Posted by: atowhee | December 23, 2018


There is now evidence that Great Gray Owls (hereafter “GGO”) are resident breeders in southeastern Clackamas County.  That’s less than 35 miles from Powell’s Book Store in central Portland.  The owls breeding there are at the northwestern edge of the GGO breeding range in Oregon as far as we now know.  When Peter Thiemann and I published our book, Great Gray Owls of California, Oregon and Washington [2015], we used the best available information to get our breeding range maps drawn.   GGOs had been seen occasionally at Silver Falls State Park in Marion County and it formed an isolated island of likely breeding habitat on the Oregon range map. The last CBC record there was in 2013. Now we know that GGOs are currently living and breeding in the low foothills north of Silverton and Silver Falls SP.  They are in an area east of Scotts Mills inside Clackamas County.  There are four unspecific sightings of GGOs in Clackamas recorded on eBird.  EBird does not disclose specific locations for this (and other) sensitive species.  Making it even more difficult to determine GGO presence in an area is their aloof behavior as opposed to aggressive territoriality…and the fact that there is no central avian database beyond the wonderful but haphazard reality of eBird and its voluntary user-base.

On this year’s Salem Christmas Bird Count I was teamed with two biologists from the Salem office of the BLM.  One was Corbin Murphy who himself has seen GGOs in Clackamas including a pair of immature birds in early summer.  Young GGOs are quite sedentary until their first autumn so those two were born near where Corbin saw them. After that sighting the private forest there was clear cut so the owls surviving would have moved to some suitable forest/meadow complex nearby. Some of the Clackamas sightings have been on private land.  According to most of these sightings GGOs are living and breeding in and around trees farms, elevation 1000-1600 feet in the Cascade foothills.

Corbin provided me with two maps.  One shows the BLM records of GGO sightings in the Scotts Mills area, the other adds the new known locations to the range map in our GGO book, now pleasantly outdated.  On this first map the colored dots show confirmed GGO sightings in past quarter century:ggo map2_LIHere is Corbin’s edited version of a range map from GGO book I co-published; red outlines the area that needs to be added to known Oregon breeding range for the species.

ggo new raNGE MAP

Both maps courtesy of Corbin Murphy, BLM, before he was furloughed.

Here is photo of Great Gray Owl taken near Molalla in Clackamas County, outside the count circle for the Silverton CBC.  This picture was sent to me by Roger Freeman who organizes that Christmas Count and who can vouch for the photographer.MOLLAL GGO

Oregon’s GGOs and the 300 or so in California are the southernmost members of their species on earth.  Most GGOs live far to the north, up to the timber line.  These Oregon/California birds are the only ones south of the 45th Parallel.  The Clackamas County owls are just north of that latitude.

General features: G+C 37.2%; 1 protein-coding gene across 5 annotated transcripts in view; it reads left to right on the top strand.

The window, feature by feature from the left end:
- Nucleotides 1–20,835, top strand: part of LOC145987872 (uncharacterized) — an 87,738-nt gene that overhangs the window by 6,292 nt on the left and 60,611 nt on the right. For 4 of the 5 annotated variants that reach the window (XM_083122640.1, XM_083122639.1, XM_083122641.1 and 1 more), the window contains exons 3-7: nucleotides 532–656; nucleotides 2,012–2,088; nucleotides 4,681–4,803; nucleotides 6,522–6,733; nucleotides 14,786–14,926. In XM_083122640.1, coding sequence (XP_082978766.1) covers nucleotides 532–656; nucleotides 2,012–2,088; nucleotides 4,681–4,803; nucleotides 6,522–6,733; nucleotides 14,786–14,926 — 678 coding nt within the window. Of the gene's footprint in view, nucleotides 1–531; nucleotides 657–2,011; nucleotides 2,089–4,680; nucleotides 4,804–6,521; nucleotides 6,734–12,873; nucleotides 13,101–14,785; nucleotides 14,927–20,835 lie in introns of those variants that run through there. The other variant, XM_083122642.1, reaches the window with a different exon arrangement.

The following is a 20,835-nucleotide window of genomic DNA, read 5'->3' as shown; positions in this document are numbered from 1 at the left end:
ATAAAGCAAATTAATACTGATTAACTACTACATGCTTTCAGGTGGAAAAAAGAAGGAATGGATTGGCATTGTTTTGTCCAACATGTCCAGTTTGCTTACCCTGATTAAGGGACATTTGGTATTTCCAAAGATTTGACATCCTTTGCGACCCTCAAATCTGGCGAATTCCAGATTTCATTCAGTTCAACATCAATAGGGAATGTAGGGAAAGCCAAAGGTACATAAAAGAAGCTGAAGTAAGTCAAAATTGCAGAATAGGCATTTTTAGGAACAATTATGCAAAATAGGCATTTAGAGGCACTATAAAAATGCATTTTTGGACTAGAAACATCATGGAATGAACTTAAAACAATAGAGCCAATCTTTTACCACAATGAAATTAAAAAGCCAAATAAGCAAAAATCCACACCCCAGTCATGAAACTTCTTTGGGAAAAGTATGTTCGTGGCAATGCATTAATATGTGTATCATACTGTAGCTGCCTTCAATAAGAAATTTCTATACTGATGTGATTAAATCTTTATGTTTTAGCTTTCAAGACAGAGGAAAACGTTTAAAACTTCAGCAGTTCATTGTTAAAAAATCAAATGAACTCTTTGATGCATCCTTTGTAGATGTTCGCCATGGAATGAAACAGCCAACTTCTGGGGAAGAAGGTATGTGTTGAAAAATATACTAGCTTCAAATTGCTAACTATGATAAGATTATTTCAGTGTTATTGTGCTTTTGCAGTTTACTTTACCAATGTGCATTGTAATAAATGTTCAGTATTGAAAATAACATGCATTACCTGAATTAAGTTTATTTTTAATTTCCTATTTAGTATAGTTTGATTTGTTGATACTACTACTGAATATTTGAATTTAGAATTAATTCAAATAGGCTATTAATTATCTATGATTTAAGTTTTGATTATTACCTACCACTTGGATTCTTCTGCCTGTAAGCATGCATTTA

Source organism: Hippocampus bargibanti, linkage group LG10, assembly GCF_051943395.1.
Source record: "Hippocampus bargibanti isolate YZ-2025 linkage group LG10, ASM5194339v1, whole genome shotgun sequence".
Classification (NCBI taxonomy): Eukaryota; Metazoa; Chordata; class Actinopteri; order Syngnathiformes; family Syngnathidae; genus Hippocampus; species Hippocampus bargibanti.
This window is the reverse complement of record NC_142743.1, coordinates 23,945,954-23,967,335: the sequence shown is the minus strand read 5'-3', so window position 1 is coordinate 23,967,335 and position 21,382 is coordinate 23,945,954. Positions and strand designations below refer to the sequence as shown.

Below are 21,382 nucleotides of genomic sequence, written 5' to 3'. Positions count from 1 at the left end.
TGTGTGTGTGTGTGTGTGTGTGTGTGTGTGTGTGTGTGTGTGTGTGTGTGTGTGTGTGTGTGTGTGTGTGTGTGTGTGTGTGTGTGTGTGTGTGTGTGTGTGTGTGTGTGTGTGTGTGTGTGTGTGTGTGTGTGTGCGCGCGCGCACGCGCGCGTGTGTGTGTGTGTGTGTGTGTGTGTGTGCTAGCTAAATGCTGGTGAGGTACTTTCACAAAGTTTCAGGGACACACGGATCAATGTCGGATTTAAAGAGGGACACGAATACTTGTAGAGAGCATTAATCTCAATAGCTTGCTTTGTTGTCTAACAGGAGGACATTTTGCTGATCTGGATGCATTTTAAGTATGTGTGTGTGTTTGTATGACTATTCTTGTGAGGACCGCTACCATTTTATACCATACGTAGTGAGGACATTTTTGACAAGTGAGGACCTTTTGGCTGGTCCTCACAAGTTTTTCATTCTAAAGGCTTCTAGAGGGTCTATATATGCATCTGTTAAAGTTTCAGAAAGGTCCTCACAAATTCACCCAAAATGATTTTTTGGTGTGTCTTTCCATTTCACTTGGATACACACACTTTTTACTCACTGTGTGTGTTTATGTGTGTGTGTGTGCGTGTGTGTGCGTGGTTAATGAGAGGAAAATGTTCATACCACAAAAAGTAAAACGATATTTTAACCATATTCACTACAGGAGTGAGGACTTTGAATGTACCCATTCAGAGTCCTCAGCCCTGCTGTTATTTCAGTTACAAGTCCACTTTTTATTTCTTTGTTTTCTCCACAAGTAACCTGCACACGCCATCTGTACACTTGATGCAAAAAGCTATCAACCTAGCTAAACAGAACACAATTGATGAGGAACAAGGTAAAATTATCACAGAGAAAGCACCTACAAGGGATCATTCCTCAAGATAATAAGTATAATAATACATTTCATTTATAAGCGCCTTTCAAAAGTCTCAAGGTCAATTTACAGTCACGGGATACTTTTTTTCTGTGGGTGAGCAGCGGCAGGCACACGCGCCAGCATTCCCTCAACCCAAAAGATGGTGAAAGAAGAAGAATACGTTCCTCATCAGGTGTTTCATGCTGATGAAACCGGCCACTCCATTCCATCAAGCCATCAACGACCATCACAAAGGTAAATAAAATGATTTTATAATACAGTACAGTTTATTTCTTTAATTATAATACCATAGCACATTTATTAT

The GGO is considered a sensitive species in California and Washington, but not in Oregon.  Pathetically they have now been denied any conservation status under the current federal regime. In Oregon I know of plans to log federal land where there are known GGO nest sites.  Thus there is little or no way to get any publicly-funded support for any study of their locations and habitat and breeding.  However, I am hoping to put together a coterie of volunteers to do monitoring in this area and see what we can see…or even hear should we be fortunate.  In late winter the GGOs will become vocal as they stake out breeding locations. In normal years owlets should begin hatching in May or June.

Further, I hope Portland Audubon Society can be enlisted to help organize a nest platform program for southeastern Clackamas.  In Jackson County the Oregon Birding Association and Rogue Valley Audubon have put together an effective platform placement program that has erected over 20 nests in known breeding forests.

Here are some relevant links:
The Silverton Christmas Bird Count circle map.
Information about Wilhoit Springs County Park, within the GGO breeding area in Clackamas.
Original range maps in our Great Gray Owl  book, published in 2015.
Announcement of the Great Gray Owl book publication.

Reactions to this posting:

“Thanks for posting this information.  Great Gray Owls have been a code 5 bird in Clackamas County previously.  I have been aware of only one previous Clackamas County record.  A bird was seen by a number of observers in the mid to late 1990s somewhere near Colton.  I searched for the bird at the time, but didn’t see it.  I don’t seem to have more precise details about that sighting in my records, but it was a winter record as I recall.  If someone on OBOL recalls more details about that sighting, I would be interested in having that information for my records for Clackamas County.
“Sincerely, Tim Janzen, Portland”


“Wasn’t there also a Great Gray near Mulino in the early 2000s that drew quite a crowd after information about it was published in ‘The Oregonian’? 

“Dave Irons”

“Dear Dave,

“This is indeed the record that I am thinking about.  It may have been closer to Mulino than to Colton.  In any case it was along a narrow road that ran east/west as I recall.  I think it was seen on at least 3 or 4 days, but it wasn’t seen consistently.    Tim”

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